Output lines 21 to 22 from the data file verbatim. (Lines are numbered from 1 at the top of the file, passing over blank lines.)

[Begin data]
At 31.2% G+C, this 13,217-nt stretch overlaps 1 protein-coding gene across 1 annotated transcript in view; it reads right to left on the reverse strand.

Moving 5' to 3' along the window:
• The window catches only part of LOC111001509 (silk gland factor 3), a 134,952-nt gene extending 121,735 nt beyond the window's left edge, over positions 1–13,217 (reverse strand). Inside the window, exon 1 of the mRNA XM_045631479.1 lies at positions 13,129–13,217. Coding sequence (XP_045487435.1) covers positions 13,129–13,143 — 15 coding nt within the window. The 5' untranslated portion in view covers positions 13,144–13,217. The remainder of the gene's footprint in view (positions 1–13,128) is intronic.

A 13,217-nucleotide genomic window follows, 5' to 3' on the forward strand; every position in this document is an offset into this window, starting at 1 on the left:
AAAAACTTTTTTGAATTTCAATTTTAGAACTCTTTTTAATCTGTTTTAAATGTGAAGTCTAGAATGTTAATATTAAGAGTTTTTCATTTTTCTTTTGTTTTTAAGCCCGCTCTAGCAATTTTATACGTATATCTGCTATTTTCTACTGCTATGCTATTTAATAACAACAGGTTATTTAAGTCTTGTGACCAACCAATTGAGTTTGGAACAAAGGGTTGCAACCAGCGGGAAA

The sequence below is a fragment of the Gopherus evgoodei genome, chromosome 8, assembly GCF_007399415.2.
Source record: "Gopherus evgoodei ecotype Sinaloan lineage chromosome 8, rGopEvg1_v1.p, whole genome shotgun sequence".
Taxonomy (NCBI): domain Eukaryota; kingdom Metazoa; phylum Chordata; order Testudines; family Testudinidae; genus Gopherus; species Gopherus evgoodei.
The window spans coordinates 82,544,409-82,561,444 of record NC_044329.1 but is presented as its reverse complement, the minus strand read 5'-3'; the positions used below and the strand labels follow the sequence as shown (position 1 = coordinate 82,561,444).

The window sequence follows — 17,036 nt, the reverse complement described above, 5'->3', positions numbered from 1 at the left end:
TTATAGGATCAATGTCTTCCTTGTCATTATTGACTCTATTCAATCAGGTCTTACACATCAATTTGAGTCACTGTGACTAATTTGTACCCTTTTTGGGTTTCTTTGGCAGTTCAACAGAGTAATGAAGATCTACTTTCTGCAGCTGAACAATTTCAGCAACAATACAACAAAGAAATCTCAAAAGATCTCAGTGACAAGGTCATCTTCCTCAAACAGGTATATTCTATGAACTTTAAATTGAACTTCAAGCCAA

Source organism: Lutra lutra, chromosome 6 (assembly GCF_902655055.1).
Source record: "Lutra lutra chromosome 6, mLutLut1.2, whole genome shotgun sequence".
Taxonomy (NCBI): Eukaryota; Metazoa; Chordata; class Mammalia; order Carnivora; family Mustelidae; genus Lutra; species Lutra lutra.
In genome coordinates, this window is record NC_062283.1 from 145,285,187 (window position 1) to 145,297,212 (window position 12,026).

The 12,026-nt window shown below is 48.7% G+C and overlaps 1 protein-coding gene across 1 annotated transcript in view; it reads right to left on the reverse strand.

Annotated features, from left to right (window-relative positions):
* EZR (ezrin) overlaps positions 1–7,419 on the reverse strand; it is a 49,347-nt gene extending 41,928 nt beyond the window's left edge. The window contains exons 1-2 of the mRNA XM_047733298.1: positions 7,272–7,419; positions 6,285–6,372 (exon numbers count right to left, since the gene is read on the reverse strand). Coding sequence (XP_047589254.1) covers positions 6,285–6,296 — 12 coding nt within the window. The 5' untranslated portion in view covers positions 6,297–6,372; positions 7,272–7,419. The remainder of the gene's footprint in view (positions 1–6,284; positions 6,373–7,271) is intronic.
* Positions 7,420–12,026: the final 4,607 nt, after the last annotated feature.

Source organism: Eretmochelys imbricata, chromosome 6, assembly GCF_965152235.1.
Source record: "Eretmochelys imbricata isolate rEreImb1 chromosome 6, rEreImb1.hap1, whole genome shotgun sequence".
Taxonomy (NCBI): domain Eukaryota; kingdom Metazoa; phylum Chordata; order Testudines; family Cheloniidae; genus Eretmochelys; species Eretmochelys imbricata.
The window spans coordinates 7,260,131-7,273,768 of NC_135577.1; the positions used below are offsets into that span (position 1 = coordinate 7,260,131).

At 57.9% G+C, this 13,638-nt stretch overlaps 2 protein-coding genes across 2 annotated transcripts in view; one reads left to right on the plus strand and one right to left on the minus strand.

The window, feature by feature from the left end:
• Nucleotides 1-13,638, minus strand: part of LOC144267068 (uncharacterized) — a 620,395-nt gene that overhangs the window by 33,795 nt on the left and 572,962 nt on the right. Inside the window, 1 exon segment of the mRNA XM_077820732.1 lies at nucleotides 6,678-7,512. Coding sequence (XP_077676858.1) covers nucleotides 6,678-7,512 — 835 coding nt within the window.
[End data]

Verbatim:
Source record: "Eretmochelys imbricata isolate rEreImb1 chromosome 6, rEreImb1.hap1, whole genome shotgun sequence".
Taxonomy (NCBI): domain Eukaryota; kingdom Metazoa; phylum Chordata; order Testudines; family Cheloniidae; genus Eretmochelys; species Eretmochelys imbricata.